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bootstrapped switch design

Alice Lee

Newbie
Hi, everyone. I tried to design a bootstrapped switch whose resolution is 13b. the sampling frequency is 100MHz, the input signal frequency is 1.27MHz. And i took this paper as reference.
B. Razavi, "The Design of a Bootstrapped Sampling Circuit [The Analog Mind]," in IEEE Solid-State Circuits Magazine, vol. 13, no. 1, pp. 7-12, Winter 2021, doi: 10.1109/MSSC.2020.3036143.
I'm so confused that if the amplitude of the input signal is small(e.g. 100mV) then the sampling capasitance should be very large(~hundreds pF), it's not practical，is there another structure can solve this problem, or am i wrong?

kemiyun

Full Member level 4
The kT/C noise is just there independent of your input amplitude. So if you want to sample something really small then yeah you need to handle large caps unless there's something else you can change in the architecture.

There are two ways around it that I can think of. First is using an amplifier with low noise so that the signal is larger. If you're handling really small signals, you may want to have an amplifier anyway because at 100MHz rate, you'd be loading your input quite a bit so it's not a huge loss to gain it up a bit. Second way is addressing the issue with other techniques. There is this paper that I remember from some time ago, but to be honest it's been a while since I read it so I don't remember it well. It may still provide a starting point. https://ieeexplore.ieee.org/document/6814935 The main point is, there are some techniques that can be used conditionally.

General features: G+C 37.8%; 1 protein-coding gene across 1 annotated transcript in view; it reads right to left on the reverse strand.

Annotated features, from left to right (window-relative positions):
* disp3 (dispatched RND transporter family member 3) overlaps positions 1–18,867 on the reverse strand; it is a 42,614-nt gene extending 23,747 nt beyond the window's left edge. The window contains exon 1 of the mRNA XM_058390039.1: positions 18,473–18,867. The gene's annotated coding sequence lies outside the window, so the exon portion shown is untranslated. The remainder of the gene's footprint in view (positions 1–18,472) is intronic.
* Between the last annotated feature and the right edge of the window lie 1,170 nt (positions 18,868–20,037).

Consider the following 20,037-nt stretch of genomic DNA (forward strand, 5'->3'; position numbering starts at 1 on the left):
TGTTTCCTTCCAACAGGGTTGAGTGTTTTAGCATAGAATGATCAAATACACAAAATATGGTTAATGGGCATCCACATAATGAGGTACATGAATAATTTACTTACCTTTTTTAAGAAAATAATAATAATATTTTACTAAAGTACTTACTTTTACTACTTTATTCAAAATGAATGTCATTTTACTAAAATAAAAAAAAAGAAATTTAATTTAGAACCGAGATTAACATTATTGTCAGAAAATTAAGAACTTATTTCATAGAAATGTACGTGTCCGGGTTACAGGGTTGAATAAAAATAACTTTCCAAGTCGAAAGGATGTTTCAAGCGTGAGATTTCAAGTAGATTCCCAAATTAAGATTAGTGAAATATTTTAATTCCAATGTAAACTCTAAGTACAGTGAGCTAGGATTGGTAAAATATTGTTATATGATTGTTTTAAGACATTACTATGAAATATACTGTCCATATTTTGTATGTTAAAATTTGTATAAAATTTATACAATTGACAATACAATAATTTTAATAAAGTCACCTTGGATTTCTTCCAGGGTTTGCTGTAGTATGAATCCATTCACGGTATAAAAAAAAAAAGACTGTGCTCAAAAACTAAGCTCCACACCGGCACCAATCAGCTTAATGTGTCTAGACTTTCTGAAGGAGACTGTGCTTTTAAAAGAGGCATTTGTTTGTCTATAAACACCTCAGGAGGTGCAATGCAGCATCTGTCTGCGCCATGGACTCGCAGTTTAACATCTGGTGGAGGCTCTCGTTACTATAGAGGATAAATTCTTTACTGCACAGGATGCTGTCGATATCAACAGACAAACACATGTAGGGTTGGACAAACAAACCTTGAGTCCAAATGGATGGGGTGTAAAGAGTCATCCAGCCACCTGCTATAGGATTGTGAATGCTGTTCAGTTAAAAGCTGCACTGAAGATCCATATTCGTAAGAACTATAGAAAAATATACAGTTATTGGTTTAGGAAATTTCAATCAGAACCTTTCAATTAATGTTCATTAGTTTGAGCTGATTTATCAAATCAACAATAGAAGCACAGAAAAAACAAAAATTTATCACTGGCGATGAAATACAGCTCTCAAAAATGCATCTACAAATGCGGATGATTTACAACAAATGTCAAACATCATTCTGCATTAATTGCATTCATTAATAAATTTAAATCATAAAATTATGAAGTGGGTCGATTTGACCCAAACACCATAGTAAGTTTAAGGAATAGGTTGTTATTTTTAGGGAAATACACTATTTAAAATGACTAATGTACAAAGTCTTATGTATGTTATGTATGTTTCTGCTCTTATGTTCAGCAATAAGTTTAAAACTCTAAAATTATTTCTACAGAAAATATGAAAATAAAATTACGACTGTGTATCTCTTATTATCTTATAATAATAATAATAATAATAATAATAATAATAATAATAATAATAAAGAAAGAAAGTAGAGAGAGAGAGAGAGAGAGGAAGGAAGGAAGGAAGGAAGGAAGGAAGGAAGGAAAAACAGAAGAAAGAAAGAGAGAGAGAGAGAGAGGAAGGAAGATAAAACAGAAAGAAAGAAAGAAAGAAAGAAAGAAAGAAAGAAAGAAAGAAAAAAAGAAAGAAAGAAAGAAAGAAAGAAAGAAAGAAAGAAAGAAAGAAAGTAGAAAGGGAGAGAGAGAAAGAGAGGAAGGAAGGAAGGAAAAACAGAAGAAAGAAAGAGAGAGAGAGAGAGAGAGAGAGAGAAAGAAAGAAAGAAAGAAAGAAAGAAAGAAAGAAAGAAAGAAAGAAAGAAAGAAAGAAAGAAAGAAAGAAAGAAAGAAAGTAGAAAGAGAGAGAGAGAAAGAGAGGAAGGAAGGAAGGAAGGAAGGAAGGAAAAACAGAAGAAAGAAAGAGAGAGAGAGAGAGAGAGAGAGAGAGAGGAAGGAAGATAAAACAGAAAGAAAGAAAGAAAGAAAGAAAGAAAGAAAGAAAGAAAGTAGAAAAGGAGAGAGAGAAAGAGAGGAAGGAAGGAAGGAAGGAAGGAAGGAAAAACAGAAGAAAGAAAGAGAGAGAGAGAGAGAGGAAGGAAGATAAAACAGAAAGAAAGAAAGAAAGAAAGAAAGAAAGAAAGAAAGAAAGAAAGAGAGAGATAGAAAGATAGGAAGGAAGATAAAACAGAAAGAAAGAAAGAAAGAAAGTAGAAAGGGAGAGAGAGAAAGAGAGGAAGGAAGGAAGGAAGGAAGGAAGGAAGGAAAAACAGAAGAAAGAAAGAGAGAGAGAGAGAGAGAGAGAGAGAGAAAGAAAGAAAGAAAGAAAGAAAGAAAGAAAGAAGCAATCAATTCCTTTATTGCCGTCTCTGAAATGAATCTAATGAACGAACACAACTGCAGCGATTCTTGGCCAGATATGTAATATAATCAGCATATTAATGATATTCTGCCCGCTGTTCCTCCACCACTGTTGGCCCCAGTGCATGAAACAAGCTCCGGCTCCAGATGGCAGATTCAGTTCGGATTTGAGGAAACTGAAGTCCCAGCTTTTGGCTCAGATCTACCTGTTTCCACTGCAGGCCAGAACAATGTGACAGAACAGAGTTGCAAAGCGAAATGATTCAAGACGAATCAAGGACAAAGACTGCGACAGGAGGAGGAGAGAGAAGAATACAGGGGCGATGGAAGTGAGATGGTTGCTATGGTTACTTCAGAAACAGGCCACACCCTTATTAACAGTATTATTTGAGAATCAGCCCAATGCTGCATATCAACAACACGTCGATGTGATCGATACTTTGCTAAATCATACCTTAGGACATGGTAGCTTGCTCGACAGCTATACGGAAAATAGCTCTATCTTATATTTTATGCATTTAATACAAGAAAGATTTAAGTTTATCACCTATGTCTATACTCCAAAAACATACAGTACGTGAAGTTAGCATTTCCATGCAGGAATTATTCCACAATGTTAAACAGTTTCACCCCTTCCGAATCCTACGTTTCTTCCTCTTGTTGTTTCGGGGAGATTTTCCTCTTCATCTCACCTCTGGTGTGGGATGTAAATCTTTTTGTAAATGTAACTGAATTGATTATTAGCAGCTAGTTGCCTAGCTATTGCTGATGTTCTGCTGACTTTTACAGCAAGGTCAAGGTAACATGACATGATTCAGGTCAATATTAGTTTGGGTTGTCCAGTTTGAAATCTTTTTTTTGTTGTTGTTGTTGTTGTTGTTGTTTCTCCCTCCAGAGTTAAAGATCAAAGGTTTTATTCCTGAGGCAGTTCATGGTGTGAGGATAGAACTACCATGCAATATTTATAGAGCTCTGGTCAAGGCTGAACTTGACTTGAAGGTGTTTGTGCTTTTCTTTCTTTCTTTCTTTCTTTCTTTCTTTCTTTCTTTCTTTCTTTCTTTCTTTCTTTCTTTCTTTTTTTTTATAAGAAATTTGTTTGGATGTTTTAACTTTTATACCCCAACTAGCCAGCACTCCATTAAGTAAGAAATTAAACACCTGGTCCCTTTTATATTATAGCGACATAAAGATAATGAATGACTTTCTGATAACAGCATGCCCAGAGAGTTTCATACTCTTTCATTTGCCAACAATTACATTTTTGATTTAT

Alice Lee

Newbie
The kT/C noise is just there independent of your input amplitude. So if you want to sample something really small then yeah you need to handle large caps unless there's something else you can change in the architecture.

There are two ways around it that I can think of. First is using an amplifier with low noise so that the signal is larger. If you're handling really small signals, you may want to have an amplifier anyway because at 100MHz rate, you'd be loading your input quite a bit so it's not a huge loss to gain it up a bit. Second way is addressing the issue with other techniques. There is this paper that I remember from some time ago, but to be honest it's been a while since I read it so I don't remember it well. It may still provide a starting point. https://ieeexplore.ieee.org/document/6814935 The main point is, there are some techniques that can be used conditionally.
Thanks a lot